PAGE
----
Thin blue line or thick red one?

Who will vote on this, who gets to decide?

Thin blue lineThin blue line
Back HERE we praised George Monbiot for his article on policing, which highlighted the misuse of the anti-terrorism acts. Political policing is a fact in the UK not some airy-fairy point in a debate. Another fact is that the Guardian may parade itself as a liberal newspaper but it is from first to last a political paper. So along comes an opportunity for the paper to run an article rubbishing Cameron's plans for elected senior police officers, who would be accountable to the public, and they wade in with gusto the article may be signed by Mark Townsend, home affairs editor, but equally could have been written by a spinner from ACPO; it's kiss-and-make-up time! For this is no calm analysis, then put-down, we are told -

Senior police officers have launched a ferocious attack on David Cameron's law and order plans, warning that they will corrupt the traditions of British policing and undermine public confidence in the justice system.

And that's just the start, all the way through it's the same hysterical tone, there's nothing rational or forensic about it. It fails to convey an argument so fails to convince. So over the top and macho it's no better than a written version of 'kettling'. We are also told -

Police chiefs warn that the Tory leader's plans will destroy the fundamental principles of British policing, impair its global reputation and risk political interference in operational decisions. Some believe that a Conservative government intent on directly elected commissioners could precipitate mass resignations.

It's worth looking at this unattributed quote as it's pure spin. The fundamental principles are conveniently not listed, therefore this is like a political activist's cry of "bad for the environment" or "the right thing to do". It's no better than the finger wagging stuff delivered at high volume beloved of the rabble rouser. The bit about global reputation is amusing. The streets of London will be no more, or less, safe, based upon what the opinion of the Metropolitan Police is on the other side of the world. It's utterly delusional. As for the mass resignations this could be all of 200, and the number of police off work at any one time is? I think we can cope!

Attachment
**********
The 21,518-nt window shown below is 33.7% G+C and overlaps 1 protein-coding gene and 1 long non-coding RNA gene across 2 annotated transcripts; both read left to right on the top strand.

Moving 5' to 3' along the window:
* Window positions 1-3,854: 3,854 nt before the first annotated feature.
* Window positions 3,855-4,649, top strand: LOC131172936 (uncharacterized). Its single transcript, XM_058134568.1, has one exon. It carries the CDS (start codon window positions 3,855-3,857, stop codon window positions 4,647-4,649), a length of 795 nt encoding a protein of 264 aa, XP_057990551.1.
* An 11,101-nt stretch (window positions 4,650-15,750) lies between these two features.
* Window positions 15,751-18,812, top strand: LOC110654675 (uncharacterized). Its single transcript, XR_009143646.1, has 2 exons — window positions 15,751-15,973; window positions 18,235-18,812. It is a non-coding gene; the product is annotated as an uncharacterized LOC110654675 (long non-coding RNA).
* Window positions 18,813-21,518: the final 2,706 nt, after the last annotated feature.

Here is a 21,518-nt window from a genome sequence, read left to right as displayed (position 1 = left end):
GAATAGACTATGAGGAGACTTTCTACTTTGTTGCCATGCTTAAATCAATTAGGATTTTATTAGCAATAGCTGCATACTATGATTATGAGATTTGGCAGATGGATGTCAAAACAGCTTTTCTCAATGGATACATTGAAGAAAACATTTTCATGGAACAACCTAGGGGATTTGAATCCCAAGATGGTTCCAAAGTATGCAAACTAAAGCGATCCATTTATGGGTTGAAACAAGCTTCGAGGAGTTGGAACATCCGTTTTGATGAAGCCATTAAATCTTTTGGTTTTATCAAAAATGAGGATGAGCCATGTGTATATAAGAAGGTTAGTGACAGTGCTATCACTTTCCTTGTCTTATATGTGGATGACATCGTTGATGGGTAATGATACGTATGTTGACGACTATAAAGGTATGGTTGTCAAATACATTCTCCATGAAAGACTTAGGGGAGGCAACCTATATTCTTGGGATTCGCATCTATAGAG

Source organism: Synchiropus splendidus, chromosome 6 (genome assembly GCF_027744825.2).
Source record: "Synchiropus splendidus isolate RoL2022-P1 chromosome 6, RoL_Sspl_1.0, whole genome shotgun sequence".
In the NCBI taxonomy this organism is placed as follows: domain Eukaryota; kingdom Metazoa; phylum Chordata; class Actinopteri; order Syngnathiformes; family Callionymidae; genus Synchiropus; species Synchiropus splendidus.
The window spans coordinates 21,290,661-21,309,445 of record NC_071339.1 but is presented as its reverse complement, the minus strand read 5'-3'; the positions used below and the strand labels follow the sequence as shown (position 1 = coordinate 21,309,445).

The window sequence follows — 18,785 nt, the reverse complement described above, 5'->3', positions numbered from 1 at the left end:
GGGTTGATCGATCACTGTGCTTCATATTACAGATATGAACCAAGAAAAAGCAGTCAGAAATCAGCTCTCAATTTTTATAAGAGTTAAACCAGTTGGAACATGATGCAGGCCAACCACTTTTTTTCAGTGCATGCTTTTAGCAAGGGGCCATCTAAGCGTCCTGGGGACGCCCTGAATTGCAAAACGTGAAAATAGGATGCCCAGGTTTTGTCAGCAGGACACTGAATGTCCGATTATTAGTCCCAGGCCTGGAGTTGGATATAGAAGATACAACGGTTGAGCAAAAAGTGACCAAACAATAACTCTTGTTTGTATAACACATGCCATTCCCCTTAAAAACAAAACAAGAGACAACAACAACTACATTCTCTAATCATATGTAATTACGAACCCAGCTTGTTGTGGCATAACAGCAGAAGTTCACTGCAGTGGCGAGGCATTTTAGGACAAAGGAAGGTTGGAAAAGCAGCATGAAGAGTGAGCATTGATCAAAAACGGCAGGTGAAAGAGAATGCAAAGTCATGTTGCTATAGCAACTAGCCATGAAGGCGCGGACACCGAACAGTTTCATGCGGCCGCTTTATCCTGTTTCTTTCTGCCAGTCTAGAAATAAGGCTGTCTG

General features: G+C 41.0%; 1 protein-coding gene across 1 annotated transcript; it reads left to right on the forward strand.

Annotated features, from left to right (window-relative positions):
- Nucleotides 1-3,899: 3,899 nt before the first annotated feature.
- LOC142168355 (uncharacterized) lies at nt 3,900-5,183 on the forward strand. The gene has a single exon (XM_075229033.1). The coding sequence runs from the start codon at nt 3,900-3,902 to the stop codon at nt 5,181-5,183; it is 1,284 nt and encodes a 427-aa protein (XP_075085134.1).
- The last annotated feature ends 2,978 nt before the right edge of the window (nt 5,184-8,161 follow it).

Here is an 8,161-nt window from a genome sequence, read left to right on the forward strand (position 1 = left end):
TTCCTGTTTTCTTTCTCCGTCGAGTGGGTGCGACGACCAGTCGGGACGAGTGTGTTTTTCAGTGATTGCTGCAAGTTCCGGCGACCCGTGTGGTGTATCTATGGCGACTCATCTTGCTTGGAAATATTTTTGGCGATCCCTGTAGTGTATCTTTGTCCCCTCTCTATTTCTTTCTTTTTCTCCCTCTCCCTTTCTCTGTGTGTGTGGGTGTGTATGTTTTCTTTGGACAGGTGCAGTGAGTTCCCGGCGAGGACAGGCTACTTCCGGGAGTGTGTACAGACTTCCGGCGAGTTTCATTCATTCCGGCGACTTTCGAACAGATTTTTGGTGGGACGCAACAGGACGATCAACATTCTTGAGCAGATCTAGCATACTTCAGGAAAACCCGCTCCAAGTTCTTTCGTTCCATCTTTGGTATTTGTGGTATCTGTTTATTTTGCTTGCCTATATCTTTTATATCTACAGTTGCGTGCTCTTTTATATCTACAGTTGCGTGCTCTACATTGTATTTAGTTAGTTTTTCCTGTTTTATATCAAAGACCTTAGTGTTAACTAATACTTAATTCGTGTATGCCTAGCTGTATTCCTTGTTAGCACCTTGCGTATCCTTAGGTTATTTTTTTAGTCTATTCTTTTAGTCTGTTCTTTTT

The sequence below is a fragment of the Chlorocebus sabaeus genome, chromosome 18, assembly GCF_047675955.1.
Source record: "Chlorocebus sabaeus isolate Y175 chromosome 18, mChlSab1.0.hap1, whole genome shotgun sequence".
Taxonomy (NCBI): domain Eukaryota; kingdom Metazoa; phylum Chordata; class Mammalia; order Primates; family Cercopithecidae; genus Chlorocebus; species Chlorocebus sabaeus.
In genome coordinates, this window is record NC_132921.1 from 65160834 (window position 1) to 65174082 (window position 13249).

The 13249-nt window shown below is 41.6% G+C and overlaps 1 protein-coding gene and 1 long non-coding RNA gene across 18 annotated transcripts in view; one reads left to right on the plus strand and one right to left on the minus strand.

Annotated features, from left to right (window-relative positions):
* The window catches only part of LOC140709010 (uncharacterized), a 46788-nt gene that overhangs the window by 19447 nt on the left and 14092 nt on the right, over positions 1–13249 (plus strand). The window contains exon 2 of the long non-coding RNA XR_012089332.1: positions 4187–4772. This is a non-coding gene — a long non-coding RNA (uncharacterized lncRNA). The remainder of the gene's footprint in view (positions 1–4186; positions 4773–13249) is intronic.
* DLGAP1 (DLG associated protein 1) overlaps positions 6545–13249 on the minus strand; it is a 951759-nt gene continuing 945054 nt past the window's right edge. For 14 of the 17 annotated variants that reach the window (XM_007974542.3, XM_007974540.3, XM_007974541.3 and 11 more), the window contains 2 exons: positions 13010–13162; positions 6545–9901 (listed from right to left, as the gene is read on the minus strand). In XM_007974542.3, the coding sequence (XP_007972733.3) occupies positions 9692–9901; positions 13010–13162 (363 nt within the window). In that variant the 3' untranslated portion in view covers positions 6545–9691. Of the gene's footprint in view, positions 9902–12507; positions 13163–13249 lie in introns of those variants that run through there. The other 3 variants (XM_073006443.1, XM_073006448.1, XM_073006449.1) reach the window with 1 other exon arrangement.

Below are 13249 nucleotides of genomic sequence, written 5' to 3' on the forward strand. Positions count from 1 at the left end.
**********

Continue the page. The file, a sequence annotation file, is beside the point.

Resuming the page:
A public servant speaks -

Chief superintendent Derek Barnett, president of the PSA, which represents 1,600 senior officers added that it was time for the views of the police to be aired: "Parties are elected to government and we accept that. If what they want to do is unpopular with us, then we have a right to say so. If that means we are uncomfortable, we will say so."

So 1,600 senior officers set against the electorate and their wishes, there's democracy for you!

Footnote -
Our picture comes from the Daily Mail who used it with an article HERE